Not only would jeepney drivers and small-scale operators be affected by the looming threat of phaseout among public utility vehicles, the fact that this transportation crisis would surely affect even commuters and Filipinos at large.
In Metro Manila, jeepneys are by far the cheapest option among many people, especially for the poor as a mode of transportation.
On March 6, a nationwide transport strike was conducted and participated by fellow jeepney drivers, small-scaled operators and their supporters. The said protest paralyzed more than 80% of the major routes in the capital region and 100% across the country on the first day of the protest.
Garbed in colorful jeepney trademark signages bearing the call #NoToJeepneyPhaseout, more than 50 jeepneys assembled along University Ave. in UP Diliman which traversed the roads going to Mendiola in Manila.
The nationwide strike has become resounding and impactful. Many were stranded and obliged to wait or pile up in a queue among main jeepney terminals waiting for a ride. Transport groups were quick to explain that this is just one of the glaring impacts should there be no accessible PUVs on road like jeepneys or UV express.
“Naglakad na nga lang ako sa pupuntahan ko, eh. Pero sumusuporta ako sa laban para sa phaseout na iyan kaysa naman literal na maglalakad nalang talaga ako papunta sa paroroonan ko,” shared by one commuter waiting for jeepney along Timog Ave.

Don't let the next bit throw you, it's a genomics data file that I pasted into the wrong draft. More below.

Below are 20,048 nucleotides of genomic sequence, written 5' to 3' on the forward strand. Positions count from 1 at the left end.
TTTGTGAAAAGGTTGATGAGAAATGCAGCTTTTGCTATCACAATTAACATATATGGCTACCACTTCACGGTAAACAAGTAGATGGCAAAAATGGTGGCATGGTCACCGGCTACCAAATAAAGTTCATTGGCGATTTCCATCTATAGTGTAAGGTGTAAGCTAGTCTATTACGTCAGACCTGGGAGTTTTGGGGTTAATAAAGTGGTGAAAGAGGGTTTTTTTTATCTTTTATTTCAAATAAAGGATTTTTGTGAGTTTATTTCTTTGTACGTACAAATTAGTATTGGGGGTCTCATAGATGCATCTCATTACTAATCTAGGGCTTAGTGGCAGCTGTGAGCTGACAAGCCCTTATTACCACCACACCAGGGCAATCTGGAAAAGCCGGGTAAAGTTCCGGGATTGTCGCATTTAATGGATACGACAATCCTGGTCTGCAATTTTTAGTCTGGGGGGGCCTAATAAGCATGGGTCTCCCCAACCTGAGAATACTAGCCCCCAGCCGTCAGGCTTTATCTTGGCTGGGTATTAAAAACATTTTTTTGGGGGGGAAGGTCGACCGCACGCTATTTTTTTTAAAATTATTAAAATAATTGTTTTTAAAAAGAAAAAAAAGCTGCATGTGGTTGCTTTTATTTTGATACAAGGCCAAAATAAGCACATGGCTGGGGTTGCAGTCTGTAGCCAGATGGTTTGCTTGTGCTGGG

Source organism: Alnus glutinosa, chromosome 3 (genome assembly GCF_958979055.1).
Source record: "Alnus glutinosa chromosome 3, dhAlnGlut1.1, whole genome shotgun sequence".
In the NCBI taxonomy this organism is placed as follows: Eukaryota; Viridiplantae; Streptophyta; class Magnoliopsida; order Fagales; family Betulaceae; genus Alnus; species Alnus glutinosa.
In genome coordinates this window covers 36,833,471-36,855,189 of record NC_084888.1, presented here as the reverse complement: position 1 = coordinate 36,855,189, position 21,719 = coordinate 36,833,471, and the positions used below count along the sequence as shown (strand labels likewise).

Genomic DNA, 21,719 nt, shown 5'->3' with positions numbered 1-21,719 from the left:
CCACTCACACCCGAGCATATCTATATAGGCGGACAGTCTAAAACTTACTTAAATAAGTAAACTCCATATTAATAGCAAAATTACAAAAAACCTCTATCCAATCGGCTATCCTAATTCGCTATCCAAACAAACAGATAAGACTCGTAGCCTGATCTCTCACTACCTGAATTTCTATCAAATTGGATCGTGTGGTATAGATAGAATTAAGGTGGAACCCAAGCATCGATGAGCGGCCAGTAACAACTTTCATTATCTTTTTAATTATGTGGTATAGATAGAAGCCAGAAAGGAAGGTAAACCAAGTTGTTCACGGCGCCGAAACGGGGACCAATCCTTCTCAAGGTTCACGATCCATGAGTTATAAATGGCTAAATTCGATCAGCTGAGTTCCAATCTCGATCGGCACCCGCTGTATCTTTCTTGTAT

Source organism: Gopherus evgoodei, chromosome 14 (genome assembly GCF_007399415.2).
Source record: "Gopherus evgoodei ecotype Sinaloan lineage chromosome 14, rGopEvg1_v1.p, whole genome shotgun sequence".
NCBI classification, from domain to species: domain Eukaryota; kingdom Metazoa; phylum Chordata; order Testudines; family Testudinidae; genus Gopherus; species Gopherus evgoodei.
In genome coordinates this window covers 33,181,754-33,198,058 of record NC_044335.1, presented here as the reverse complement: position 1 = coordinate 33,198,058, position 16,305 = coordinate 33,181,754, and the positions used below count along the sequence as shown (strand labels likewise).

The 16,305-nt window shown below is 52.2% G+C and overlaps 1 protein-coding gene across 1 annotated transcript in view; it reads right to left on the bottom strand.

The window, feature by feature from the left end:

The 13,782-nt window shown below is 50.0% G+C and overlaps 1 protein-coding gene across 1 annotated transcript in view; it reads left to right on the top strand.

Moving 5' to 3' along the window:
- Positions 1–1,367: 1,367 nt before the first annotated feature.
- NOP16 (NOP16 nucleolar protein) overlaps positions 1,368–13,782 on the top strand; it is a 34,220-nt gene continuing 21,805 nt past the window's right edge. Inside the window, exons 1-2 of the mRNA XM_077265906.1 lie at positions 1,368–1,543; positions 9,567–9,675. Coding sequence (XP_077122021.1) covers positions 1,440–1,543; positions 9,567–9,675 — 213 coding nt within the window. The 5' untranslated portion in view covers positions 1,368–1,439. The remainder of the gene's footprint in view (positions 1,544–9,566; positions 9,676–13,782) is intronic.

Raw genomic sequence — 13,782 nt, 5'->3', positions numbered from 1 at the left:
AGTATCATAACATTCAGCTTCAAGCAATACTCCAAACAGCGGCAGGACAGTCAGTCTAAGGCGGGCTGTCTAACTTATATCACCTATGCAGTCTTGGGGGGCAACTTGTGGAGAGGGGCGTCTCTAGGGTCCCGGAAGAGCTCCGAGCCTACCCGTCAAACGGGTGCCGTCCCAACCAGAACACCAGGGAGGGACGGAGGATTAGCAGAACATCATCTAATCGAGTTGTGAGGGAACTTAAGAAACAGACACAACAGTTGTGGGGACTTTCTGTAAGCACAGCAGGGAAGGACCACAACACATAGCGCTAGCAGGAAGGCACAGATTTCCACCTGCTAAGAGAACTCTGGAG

PISTON noted that as of 3 PM yesterday, the paralyzed routes are as follows:
- 90% – Valenzuela
- 90% – McArthur Highway
- 100% – Seacom Loyola
- 100% – E. Rodriguez
- 100% – UP Campus (Ikot, Toki), UP-Philcoa, UP-SM North, UP-Pantranco
- 100% – MCU Rotonda-Taft
- 100% – Gasak-Recto, Gasak-Divisoria
- 100% – Malabon-Navotas
- 100% – Cubao-Divisoria
- 100% – Malinta Novaliches
The group said that the government, Land Transportation Franchising and Regulatory Board, and Department of Transportation (DOTr) have long been deceiving in terms of issuing a phaseout deadline.
As a matter of fact, the franchise for traditional jeepneys was previously set to expire by the end of March and April in the capital region. However, LTFRB then pushed a later deadline to June 30 instead of the March 31 deadline under Memorandum Circular 2023-013.
It moved for the transport sectors in a February 27 press conference where MANIBELA chairperson Mar Valbuena stood up and called for a weeklong nationwide “tigil-pasada” protest starting on March 6 that sparked militancy and solidarity among jeepney drivers, operators, and the general public.
What the public should know about the PUV Modernization Program
“Ang consolidation kasi, dalawa lang ang pwede nilang kinikilala sa pagtatayo, itong cooperative at corporation,” PISTON secretary-general Ruben Baylon explained
Traditional jeepneys are obliged to undergo consolidation by entering cooperatives or corporations in order to be given provisional authority to continue their operation. However, traditional jeepneys are also in peril given the PUV Modernization Program (PUVMP).
“Ang usapin dito ay ang prangkisa. Ang prangkisa ng mga drayber at operator ay nakalagay sa jeep. Kaya kung tanggalin mo ang prangkisa ng jeep, ano pang saysay ng jeep natin? Di ba wala na? Hindi ka na makakabiyahe dahil huhulihin ka at wala kang prangkisa,” Baylon added.
Under PUVMP, the LTFRB said operators who fail to meet the consolidation requirement would have their franchises or certificates of public convenience (CPC) revoked unless they would be joining a cooperative or a corporation.
In 2017, DOTr’s Omnibus Franchising Guidelines further noted that only corporations or cooperatives with at least 15 vehicles would be allowed to apply for new franchises, restricting small-capacity vehicles on main roads.